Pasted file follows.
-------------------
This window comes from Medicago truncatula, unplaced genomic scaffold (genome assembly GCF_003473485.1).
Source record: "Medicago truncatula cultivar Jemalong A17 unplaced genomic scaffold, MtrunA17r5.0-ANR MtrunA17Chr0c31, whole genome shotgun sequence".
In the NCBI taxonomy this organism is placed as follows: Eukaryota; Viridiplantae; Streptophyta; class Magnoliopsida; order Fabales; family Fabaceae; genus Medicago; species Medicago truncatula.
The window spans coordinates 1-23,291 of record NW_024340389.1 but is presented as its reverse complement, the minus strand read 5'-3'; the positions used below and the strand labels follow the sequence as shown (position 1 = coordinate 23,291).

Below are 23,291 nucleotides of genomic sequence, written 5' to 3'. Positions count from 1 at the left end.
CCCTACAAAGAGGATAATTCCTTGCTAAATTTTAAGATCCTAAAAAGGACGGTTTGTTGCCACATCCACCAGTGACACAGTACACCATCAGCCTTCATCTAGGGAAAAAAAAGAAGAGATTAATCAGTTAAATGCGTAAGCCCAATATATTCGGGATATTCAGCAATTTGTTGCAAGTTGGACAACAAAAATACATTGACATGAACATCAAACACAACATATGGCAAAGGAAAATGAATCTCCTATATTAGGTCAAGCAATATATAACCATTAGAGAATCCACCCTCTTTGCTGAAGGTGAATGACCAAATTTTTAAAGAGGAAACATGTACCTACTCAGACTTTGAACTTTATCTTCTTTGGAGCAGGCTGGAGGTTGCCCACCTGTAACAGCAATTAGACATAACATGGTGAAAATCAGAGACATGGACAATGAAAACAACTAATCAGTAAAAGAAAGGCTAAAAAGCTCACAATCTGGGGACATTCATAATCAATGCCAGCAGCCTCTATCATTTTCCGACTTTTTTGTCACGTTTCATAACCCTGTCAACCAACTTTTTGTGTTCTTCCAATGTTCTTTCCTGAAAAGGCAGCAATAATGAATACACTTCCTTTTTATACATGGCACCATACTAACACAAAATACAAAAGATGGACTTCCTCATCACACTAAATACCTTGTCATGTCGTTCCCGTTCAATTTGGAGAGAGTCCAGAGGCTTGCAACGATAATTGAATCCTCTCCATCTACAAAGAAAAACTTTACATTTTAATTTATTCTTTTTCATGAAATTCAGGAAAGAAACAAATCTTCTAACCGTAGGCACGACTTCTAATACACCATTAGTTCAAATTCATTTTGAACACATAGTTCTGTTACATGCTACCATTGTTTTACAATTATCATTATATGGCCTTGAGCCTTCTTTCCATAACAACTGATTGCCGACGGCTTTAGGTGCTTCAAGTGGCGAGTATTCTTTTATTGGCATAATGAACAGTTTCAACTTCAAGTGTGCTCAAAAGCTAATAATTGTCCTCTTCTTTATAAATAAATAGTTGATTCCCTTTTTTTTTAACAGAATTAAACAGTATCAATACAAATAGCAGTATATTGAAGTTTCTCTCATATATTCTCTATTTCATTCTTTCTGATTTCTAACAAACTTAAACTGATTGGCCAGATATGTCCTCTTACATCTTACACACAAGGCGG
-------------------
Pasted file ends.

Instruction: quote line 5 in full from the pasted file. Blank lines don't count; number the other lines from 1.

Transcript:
Below are 23,291 nucleotides of genomic sequence, written 5' to 3'. Positions count from 1 at the left end.